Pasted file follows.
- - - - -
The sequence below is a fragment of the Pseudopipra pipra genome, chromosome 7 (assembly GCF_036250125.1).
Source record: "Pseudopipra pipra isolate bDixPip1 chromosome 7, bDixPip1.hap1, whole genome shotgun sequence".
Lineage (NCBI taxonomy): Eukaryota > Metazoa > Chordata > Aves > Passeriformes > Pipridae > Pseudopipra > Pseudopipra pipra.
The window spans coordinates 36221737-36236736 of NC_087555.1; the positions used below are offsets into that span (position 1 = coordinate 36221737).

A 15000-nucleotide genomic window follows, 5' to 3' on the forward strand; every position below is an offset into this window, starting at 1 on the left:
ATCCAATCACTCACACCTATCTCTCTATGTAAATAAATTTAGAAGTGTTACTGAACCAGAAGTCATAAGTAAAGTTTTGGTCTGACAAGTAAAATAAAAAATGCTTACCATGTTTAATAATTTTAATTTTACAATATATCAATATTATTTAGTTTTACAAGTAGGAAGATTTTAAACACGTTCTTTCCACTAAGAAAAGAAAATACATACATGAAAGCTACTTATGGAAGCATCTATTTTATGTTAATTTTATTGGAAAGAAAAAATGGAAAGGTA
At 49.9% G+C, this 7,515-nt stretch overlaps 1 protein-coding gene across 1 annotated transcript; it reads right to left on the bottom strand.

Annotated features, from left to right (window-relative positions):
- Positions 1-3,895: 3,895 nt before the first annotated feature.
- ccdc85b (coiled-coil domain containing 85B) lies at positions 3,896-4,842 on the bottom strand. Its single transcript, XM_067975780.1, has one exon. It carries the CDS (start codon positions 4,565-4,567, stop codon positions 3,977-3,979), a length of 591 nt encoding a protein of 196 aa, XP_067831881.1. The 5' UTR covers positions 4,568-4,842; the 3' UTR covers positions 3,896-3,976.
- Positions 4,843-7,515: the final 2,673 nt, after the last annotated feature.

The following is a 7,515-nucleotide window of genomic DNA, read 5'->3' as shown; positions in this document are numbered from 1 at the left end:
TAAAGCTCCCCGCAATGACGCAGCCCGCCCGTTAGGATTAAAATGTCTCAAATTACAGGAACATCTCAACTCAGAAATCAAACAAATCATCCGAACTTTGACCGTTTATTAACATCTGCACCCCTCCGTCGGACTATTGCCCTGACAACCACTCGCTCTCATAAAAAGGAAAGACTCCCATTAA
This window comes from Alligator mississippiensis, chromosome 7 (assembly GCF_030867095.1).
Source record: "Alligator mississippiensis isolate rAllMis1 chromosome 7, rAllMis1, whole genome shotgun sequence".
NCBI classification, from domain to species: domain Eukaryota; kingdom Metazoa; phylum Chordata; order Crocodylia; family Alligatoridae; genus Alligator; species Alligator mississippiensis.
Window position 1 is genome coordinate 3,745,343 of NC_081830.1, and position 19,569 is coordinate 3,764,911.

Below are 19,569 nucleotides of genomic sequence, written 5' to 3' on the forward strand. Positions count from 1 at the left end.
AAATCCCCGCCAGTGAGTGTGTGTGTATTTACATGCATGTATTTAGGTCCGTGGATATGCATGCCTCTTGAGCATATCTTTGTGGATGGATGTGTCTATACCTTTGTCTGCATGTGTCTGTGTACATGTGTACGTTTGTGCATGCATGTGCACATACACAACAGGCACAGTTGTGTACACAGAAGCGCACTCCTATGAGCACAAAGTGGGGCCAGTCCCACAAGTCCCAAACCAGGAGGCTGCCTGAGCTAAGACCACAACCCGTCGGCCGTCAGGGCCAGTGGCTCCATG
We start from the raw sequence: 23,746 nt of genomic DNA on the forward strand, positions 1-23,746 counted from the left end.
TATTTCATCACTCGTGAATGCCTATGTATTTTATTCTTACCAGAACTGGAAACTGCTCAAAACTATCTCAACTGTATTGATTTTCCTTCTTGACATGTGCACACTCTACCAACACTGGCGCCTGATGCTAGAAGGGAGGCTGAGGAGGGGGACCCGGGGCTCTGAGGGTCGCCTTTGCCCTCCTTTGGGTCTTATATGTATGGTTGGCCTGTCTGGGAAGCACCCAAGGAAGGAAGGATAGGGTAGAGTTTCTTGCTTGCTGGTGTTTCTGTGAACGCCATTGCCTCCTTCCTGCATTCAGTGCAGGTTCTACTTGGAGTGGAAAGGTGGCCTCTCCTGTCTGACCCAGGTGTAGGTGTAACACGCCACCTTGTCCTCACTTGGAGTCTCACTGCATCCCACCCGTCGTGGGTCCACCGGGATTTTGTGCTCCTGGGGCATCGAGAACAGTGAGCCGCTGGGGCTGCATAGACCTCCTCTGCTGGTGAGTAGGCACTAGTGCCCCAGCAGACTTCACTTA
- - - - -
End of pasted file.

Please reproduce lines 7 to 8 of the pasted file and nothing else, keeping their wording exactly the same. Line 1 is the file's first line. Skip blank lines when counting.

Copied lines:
At 49.9% G+C, this 7,515-nt stretch overlaps 1 protein-coding gene across 1 annotated transcript; it reads right to left on the bottom strand.

Annotated features, from left to right (window-relative positions):